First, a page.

TAUNTON — If you live in Taunton, you’ve definitely handed it on Bay Road plenty of occasions, never supplying it a second thought. But now, a beloved Taunton staple has closed its doorways for fantastic.
Cut price Bazaar — Taunton’s oldest thrift shop — took its last bow Dec. 23 soon after 67 many years of operation. Acknowledged for its family ambiance, dedicated staff members and high-quality items, the non-profit small business will surely be skipped.
The thrift store was designed in 1953 by a team of 70 ladies who desired to volunteer their time to operate the shop to assistance guidance the Taunton Location Mental Well being Clinic, according to Nancy Souza, president of Cut price Bazaar’s board.
“They had bake sales. They had all of the things that persons usually do. But they required something more,” she stated. “A girl named Rachel Morse…considered of opening up a thrift keep, which was a new concept at that time.”
Discount Bazaar was first located on Winthrop Street where by the A & P supermarket experienced been, Souza explained. The ladies, all volunteers, were being given the location rent-free.
At to start with, the thrift keep was only open up just one working day a 7 days, Souza mentioned. The women of all ages would consider turns undertaking 3-hour shifts.
In 1957, the store moved to its final site at 320 Bay St. upcoming to the Polish Club, which owns the constructing. Slowly, it commenced to improve, Souza said, being open up for far more days a week and using the services of a supervisor and assistant manager. When it closed, it was open up Tuesdays by means of Saturdays, and had expanded inside the making.
“They made a accomplishment of it,” Souza explained. “They ended up really recognized as the Jordan Marsh of Bay Avenue.”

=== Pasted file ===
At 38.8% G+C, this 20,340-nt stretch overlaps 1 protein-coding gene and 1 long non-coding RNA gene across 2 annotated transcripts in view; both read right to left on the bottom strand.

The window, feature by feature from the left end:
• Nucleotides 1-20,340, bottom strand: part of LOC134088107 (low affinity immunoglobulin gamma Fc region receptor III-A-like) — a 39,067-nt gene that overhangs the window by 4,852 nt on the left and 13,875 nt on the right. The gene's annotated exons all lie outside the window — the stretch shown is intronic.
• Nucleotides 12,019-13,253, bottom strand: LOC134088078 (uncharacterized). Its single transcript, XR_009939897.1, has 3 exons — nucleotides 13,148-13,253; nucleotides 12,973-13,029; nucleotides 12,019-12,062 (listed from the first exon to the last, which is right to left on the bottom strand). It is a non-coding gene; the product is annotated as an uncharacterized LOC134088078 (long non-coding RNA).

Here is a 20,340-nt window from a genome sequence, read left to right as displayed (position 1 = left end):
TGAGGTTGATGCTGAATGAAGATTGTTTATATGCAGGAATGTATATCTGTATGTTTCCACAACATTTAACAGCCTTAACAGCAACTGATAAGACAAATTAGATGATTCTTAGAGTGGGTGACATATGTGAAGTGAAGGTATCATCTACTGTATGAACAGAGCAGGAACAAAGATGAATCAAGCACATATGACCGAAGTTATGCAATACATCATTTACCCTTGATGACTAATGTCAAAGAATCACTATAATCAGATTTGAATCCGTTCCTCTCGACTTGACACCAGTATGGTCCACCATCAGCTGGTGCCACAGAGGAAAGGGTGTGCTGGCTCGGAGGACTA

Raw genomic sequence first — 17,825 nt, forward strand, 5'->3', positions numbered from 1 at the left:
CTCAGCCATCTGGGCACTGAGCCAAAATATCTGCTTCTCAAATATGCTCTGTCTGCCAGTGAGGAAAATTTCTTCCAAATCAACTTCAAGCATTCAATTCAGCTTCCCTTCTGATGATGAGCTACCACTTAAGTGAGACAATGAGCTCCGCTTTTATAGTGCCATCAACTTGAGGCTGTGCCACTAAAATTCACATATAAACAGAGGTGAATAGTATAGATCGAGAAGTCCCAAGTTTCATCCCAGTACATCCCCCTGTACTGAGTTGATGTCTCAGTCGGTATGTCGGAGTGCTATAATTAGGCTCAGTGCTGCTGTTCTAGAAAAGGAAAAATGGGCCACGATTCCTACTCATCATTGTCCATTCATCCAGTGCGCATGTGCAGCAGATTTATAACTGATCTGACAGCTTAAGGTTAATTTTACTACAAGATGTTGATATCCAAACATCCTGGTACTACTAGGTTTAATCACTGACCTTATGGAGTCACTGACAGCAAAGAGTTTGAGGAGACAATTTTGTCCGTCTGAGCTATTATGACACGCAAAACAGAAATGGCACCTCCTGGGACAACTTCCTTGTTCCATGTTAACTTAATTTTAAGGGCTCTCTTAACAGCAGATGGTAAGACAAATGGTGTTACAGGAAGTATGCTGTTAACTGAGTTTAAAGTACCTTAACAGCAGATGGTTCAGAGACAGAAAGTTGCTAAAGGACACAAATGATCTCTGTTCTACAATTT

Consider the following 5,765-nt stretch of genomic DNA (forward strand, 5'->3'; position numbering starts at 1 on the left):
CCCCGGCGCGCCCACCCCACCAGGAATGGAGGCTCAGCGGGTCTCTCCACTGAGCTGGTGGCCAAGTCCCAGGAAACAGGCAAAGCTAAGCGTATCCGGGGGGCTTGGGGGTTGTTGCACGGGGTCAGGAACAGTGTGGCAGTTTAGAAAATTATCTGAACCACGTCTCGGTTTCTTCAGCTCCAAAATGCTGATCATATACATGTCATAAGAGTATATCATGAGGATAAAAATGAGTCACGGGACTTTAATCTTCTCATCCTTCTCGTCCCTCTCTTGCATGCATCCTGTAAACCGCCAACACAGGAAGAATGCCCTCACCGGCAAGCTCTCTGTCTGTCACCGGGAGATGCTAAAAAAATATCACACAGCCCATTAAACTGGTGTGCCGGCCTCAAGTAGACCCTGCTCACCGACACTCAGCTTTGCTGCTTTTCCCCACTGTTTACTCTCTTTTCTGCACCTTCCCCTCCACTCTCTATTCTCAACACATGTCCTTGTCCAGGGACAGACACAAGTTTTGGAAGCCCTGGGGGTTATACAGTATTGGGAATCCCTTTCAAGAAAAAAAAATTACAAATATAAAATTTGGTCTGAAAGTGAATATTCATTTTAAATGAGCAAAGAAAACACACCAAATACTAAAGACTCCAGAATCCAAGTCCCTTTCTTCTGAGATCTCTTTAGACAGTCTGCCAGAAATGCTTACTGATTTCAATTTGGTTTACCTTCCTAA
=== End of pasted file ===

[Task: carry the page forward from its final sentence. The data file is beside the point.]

The store took equally donations and consignments, but no subject what, they in no way place out just about anything small quality, she reported.
“They had been very selective in their garments and their products and they bought it so cheaply,” Souza claimed. “It was just a well-liked location.”
In 1985, the whole block was demolished in a fire, but the Polish Club rebuilt the making and Deal Bazaar was in a position to reopen soon after a few months. That very same yr, Souza said, it was nominated for a Volunteer Motion Award by President Ronald Reagan.
Around the yrs, Souza claimed, TAMHC merged with other organizations, switching names and broadening its mission. It is now element of the Justice Source Institute in Needham. But Bargain Bazaar’s goal of supporting them never transformed.
“There was a need to have in the mental wellbeing region locally, and they have been there to aid it,” Souza mentioned. “And they stayed with it above the years.”
Around the many years, girls like Marge Largey, Jean Pratt, Pat Boyle, Sandi Amaral, Jacqueline Tripp, Rose Hirsch, Lori Frizado, Betty Sylvia, Sharon Olsen and numerous others stepped up to volunteer at and direct the thrift shop.
Like so many other small businesses, it was the lockdown brought on by the COVID-19 pandemic that led to Discount Bazaar’s destroy. Souza claimed the shop stayed closed until eventually September, and by that time racked up rent and utility expenses that they could not fork out.
When Deal Bazaar closed on Dec. 23, Souza mentioned numerous shoppers came by to say goodbye, and both clients and workers had been in tears.
“We had been a extremely serious presence in the Whittenton location of city. We experienced our regulars who would appear in each individual working day, from the community and from the town,” she claimed. “If they wanted anything, they would inform us…and they realized that we would check out out mainly because we receive goods each and every day and we hardly ever knew what we would be having in. People came to know they could depend on us.”
The former place of Deal Bazaar will quickly be occupied by Bargains Galore, owned by Steve and Sue Fernandes. They program on opening this week just after ultimate approval from the law enforcement and licensing committee.